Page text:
The Hair Salon: Better Than TherapyI catch a glimpse of my reflection in the store window as I walk to my meeting. “Wow, I’ve got big hair going on today – definitely not how it looked this morning, I should have gotten it done.”   My hair barometer knows it’s a humid day in New York and has predictably expanded to peak humidity absorption levels. Every strand and follicle is plump and bursting — exploding with frizz in complicated directions. It is not even passable as yoga hair, this hair has no “intention.” It’s just random, sans style.

My inner hair dialogue (and if I am with a friend, it may very well turn into a ranting monologue) runs this assessment tape most days – bad hair day, good hair day, need a haircut, good day for a hat or a bandanna, etc.  This kind of mind chatter tends to be particularly invasive when I’ve worked through some hair product to embrace my au natural look or tried to blow dry it myself. I try to coordinate my hair and calendar commitments so that I am not caught with my wild hair when I need to look “professional” or have a special evening out .

Growing up in a household of women (I’m one of four girls) plus Mom and Nana – hair ranked in our top five most talked about topics. We all were blessed with lots of hair, lots of curls and some frizz. Looking “pretty” was directly correlated with our mastery of hair products, tools and accessories.  If we could just tame our hair we could feel beautiful.  Not surprisingly, as the years rolled onward, our hair products crammed the bathroom counters.  Vidal Sassoon revolutionized our lives with blow dryers and round brushes, curling irons and velcro sponge rollers.  No amount of product and equipment could guarantee a good result.  I didn’t possess the skill set for DIY home salon stylin’ but, I didn’t give up — and, I still haven’t given up.

While the sisters were busy in the bathroom burning out our Conair Dryers,  Mom could be found at her regular weekly hair appointment.  Relaxed, devouring her magazine, making her to-do lists – the salon was her refuge.  If we needed her, we knew that at 10 am on Thursday morning we could find her at L’Elegance,  (her beauty parlor), where she would stay through lunch. She sat under the helmeted dryer for hours and then Victor would give her a comb out or dress her up with a flip or a French twist – and it was in that salon that the inner Mom and the outer Mom merged.  Mom’s hair always made her appear dressed up and formal and she loved this image and lived her life that way as well.

Politically speaking, I didn’t like the salon – didn’t like what it represented. My reaction to her salon life was consistent with my high school rebellious spirit. Getting one’s hair “done” I believed was indulgent, extravagant, excessive and what idle people did.  It was what old blue-haired ladies did  — not cool, hip, relevant women.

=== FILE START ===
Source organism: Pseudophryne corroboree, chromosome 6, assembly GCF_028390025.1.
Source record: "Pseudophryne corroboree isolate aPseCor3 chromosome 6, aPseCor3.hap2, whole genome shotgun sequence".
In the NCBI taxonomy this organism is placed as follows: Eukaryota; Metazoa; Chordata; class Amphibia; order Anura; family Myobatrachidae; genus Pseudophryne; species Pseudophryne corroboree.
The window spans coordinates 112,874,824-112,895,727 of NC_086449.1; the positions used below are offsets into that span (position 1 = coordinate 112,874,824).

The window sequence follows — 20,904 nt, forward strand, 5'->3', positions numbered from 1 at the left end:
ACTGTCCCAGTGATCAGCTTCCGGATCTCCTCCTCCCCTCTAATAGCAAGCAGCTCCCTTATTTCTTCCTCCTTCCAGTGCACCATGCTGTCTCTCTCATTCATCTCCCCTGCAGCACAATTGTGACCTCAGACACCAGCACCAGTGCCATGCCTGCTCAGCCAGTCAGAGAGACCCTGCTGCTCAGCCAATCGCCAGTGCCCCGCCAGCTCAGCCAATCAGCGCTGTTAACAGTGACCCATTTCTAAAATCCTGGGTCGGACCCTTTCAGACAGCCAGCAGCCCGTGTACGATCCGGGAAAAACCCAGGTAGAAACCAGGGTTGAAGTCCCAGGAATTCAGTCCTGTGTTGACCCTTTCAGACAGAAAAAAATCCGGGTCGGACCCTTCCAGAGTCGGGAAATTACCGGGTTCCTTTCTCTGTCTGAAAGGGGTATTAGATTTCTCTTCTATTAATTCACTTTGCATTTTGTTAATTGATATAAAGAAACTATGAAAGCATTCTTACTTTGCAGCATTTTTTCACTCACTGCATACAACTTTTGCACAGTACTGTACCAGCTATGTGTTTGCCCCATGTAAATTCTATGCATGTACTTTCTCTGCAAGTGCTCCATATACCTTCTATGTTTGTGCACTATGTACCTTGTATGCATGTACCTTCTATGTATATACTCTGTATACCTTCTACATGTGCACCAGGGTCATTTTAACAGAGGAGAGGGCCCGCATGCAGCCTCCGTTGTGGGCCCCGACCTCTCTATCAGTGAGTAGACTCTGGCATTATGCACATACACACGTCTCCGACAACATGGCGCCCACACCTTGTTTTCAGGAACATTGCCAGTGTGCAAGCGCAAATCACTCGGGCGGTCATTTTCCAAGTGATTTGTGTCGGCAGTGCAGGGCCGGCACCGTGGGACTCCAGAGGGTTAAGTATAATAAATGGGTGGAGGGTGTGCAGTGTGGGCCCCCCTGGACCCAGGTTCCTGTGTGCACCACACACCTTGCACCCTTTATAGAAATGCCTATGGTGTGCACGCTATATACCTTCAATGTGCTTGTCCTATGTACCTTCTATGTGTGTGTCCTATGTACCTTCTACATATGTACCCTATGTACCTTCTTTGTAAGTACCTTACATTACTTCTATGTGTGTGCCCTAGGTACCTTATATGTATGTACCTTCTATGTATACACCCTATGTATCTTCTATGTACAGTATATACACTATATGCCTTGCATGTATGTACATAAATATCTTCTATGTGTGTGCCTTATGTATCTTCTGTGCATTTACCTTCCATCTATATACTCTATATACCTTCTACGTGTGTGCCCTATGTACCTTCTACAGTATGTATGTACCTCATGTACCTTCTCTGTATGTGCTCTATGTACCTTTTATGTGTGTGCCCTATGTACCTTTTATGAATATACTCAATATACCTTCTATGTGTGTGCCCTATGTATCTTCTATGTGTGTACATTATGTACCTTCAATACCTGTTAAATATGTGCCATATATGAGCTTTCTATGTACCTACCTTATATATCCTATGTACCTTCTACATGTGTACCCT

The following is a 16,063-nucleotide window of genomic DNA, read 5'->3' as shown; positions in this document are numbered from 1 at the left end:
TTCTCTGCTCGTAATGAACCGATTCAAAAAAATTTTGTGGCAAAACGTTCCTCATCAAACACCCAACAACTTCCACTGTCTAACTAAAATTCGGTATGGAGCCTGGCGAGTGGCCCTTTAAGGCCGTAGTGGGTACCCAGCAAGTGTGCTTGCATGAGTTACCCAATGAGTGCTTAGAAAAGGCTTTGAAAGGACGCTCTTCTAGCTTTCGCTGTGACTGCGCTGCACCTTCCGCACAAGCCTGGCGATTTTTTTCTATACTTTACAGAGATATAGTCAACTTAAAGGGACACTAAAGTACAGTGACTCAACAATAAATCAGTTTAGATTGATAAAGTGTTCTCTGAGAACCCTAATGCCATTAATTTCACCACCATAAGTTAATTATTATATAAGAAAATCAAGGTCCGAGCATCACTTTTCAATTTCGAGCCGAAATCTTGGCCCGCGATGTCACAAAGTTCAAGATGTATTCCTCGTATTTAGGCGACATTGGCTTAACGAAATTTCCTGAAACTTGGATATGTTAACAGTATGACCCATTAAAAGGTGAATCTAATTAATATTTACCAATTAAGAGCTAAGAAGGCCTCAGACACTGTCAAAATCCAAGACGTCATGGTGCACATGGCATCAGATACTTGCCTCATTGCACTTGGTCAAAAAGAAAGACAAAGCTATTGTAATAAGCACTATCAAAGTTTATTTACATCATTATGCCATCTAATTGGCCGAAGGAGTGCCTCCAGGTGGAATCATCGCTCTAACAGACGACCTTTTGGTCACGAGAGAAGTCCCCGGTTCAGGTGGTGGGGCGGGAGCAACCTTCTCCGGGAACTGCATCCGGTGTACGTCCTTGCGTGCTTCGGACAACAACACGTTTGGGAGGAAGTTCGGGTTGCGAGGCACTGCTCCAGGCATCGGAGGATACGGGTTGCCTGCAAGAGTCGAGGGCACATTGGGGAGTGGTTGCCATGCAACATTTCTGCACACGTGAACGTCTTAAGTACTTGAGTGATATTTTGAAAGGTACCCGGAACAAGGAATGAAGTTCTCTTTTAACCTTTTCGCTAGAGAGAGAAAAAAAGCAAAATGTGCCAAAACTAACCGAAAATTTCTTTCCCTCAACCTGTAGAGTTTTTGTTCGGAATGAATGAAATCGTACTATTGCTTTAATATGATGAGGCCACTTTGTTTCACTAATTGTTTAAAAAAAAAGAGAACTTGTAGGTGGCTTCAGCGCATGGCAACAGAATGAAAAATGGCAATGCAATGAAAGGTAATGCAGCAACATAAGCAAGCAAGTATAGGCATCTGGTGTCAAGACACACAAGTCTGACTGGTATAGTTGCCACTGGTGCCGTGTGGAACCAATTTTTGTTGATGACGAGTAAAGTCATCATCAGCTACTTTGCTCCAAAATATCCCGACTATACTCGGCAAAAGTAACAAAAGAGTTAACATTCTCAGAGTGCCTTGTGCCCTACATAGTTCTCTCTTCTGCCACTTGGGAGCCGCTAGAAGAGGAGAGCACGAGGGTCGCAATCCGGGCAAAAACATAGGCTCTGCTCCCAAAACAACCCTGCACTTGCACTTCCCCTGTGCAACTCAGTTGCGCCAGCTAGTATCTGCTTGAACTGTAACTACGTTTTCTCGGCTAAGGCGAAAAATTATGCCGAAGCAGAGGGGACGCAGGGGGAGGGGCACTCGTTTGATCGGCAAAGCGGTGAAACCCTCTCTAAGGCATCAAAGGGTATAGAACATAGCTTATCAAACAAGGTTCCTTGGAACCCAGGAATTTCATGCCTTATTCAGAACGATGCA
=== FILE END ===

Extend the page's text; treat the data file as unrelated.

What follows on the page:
Gloria Steinem, Joni Mitchell and Judy Collins all had long, stringy hair – I liked their look, naturally beautiful, feminine and purposely unimportant – these women had something to say. I loved Carole King’s wild curls and Janice Joplin’s free flow – it was all so anti-establishment.  In contrast, Anita Bryant had something to say, too  (not to my liking)– and it was no surprise that she looked ridiculous, dated and house-wifey, as did Lady Byrd Johnson– her hair was teased and combed and unrelatable, as was her position on the Vietnam war.  So, I felt that way about my mom, too.  My mom’s hair felt out of touch with her children’s lives –she was going to parties and galas and we were sneaking out to political demonstrations on the streets.

It took years to allow myself to walk into a salon without feeling self-conscious. I remember the first time I gave myself permission to go the “beauty parlor” for a “blow out.”  I was 32 years old with two babies and I had a business meeting in the New York City.  I was exhausted from the kids, sleep-deprived and over worked from running my own business. I didn’t want to look out of control, which was how I felt, and I knew it would take a professional to harness and tame my wild hair.

I was beyond thrilled with the results.  I stood tall and felt a flush of inner confidence. Strangely, I was experiencing hair power of some sort.  My hair was soft and smooth and I felt sexy. All that for $25!  My salon experience was cheaper than therapy.  That’s it – I wanted in –the gates were opened and my rebellion finally over.  Sorry Mom for all my past judgments – I got it – I felt better – I looked better!

Now, I have my favorite place in my own neighborhood and I bring in my reading, and use it as my refuge.  My mom is still shuttling over to her salon each week for her appointments and I can see how much happier she is when she’s had her fix.  I’m not fighting the system anymore – why bother? My sisters are doing it, my friends are doing it and plenty of women who are better after 50 are doing it.  Did you catch Robin Wright’s hair in
House of Cards?

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